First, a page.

Back in early June we wrote about a Nevada Senate bill that was intended to collect $400,000 every six months from taxi companies operating in Clark County, which includes Las Vegas. The cab drivers of the nation’s casino capital were being penalized for charging additional $3 to customers who were paying their fares using a credit or debit card. At about the same time, San Francisco cab drivers were out in force protesting in the streets against a five-percent fee they were being charged for each card payment they accepted. Here in Boston last year taxi owners sued the city for $1 million over the requirement prohibiting them to operate their cabs, unless their point-of-sale (POS) terminal was operational.
The list goes on and I could add to it a clever ploy used by NYC cab drivers to “suggest” to customers that 30 percent is the “reasonable” tip rate for credit card payments. But the point is clear: cab drivers really, really don’t like credit cards (or debit cards, for that matter). I’ve been told that in person more than once and I’m sure many of you have heard it as well.
Well, this morning I read about the most recent development on that front. This one comes from Chicago, where taxi operators have “quietly” filed a proposal, which, among other things like penalizing riders for vomiting, aims to reimburse cab drivers for the expense of accepting bank cards, the Sun-Times tells us. I think that this latest expression of the taxi world’s displeasure with credit cards merits a revisit of the contentious subject.
What Do Chicago’s Cabbies Want?
The Sun-Times reports that cab drivers have filed a petition with the Chicago City Council, requesting that fares are raised by 22 percent and that a $1.50 charge is assessed to customers using bank cards for payment, the euphemistically called “convenience fee.” There is more:
Cabbies also want the city to impose a $1 fee for every additional passenger, a $50 fee for fraudulent credit card transactions and a $75 “cleanup fee” for inebriated passengers who lose their lunch in the back of a cab.
We are not told precisely who is to be assessed with the proposed $50 credit card fraud fee. After all, the passenger who fraudulently used the card is unlikely to be convinced to make good on his debt, not least because he is unlikely to be found. The authentic cardholder can hardly be expected to cover the loss either, so I really wish the newspaper gave us more details on that. But let’s take a look at the convenience fee.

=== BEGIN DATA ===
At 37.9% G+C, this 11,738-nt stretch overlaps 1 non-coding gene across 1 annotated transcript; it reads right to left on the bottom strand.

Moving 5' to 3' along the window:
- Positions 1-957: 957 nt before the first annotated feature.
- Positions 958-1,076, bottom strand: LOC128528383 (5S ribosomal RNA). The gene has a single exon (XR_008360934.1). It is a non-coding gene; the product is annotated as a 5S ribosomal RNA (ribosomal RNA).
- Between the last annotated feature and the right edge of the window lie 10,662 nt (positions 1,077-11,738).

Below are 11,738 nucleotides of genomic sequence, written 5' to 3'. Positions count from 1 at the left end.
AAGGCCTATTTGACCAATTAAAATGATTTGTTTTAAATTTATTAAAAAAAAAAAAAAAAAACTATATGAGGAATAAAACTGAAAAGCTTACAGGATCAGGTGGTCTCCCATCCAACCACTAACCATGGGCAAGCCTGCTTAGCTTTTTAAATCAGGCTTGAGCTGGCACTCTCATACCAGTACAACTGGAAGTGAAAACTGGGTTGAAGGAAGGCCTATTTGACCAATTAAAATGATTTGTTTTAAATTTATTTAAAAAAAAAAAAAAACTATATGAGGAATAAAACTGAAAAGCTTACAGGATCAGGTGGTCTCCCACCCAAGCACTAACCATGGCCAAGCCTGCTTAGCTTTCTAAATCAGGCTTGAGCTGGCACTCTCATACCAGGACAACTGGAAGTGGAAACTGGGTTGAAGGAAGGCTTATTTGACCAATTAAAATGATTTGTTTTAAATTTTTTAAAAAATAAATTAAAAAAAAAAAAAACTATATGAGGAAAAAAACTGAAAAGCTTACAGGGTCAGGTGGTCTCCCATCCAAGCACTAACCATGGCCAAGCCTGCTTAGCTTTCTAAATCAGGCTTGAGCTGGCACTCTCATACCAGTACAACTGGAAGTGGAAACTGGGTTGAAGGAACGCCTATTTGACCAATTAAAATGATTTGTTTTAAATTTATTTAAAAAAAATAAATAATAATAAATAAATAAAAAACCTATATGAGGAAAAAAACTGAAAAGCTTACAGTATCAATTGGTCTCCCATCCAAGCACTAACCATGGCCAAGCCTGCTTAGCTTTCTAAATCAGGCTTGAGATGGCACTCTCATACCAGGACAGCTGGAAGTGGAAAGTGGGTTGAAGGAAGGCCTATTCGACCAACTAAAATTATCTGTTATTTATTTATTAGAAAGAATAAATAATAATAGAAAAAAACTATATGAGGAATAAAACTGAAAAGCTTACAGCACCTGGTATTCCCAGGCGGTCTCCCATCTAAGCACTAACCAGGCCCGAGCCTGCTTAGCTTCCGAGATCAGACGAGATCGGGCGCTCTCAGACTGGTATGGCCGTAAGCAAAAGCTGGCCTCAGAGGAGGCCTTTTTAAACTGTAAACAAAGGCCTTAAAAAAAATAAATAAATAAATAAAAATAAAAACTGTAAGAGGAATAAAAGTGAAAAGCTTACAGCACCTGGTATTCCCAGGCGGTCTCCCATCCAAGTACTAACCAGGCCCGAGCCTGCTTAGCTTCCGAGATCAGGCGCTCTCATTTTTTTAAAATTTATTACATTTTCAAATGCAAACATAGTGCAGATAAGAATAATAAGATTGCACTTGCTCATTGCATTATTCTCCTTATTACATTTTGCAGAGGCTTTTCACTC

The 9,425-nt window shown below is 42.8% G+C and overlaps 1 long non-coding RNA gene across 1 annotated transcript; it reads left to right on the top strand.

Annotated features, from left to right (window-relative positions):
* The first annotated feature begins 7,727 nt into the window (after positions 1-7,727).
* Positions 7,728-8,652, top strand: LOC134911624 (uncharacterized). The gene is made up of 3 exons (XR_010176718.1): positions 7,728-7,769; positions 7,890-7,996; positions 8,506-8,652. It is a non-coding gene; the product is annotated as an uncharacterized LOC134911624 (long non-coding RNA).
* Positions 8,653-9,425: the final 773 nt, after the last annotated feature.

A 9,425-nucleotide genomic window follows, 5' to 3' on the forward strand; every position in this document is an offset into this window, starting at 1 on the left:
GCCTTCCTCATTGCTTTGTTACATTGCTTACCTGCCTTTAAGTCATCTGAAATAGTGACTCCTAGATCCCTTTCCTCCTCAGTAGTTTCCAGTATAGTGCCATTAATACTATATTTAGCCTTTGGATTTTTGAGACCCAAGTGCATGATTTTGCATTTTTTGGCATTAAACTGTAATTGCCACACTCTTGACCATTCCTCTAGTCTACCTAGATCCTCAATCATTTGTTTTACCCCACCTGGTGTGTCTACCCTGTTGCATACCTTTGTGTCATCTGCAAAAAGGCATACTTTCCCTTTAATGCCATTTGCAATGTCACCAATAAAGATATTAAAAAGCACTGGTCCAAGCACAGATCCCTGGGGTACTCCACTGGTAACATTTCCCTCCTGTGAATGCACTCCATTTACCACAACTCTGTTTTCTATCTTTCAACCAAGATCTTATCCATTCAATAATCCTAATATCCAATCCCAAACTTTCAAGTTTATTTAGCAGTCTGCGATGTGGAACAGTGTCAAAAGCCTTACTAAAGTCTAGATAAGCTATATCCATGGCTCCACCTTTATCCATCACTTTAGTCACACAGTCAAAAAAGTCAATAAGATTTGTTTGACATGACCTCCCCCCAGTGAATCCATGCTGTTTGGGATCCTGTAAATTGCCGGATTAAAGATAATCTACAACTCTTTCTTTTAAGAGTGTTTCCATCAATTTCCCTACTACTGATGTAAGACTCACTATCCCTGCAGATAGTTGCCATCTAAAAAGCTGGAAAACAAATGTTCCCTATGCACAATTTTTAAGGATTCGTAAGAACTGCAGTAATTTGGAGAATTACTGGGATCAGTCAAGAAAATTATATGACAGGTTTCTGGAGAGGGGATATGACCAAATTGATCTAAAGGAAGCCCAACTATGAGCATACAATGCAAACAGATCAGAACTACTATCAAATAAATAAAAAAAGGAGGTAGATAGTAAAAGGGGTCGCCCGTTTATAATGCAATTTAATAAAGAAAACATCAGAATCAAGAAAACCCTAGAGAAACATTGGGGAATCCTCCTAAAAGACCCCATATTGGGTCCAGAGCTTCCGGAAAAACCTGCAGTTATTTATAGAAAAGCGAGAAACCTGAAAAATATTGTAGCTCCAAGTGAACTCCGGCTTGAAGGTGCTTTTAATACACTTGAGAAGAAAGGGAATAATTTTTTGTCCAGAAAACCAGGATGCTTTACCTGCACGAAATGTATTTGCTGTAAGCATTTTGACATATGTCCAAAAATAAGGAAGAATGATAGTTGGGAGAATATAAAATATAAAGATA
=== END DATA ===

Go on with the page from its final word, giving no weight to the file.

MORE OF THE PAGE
The Convenience Fee Issue
So why do Chicago cabbies want to charge a convenience fee? The Sun-Times:
Budzynski [cabdriver Thaddeus Budzynski is the lead petitioner] justified the credit card fee on grounds that drivers who accept plastic get charged a 5 percent processing fee and lose time and fares doing it.
OK, a five percent card processing rate is truly exorbitant and cab drivers have every right to feel cheated and seek to be compensated for it. However, the focus of their outrage is misplaced and it is not their customers who should be footing the bill. Let me explain.
The typical rate for a card transaction processed at a taxi would hover around 1.7 percent plus $0.20 for credit cards, give or take, and could be lower for debit cards. That is what the payment processor would charge the cab company. However, the cab company charges its drivers five percent for the same transactions, as Budzynski testifies and as the SFGate reported earlier this year. The difference is collected by the cab company as profit. So it doesn’t seem right that the customer should be asked to pay for the cab company’s surcharge.
Back in June we wrote that the five percent issue “is a case of self-inflicted pain” for the taxi industry. It is truly outrageous that cab drivers should be charged such a high card acceptance rate, right on par with semi-legal businesses that can only take cards through offshore processors, because no U.S. provider would work with them. Yet, the exorbitant fees are not their customers’ fault and the drivers should bring themselves to confront the real culprit here — the cab companies.
Image credit: Wikimedia Commons.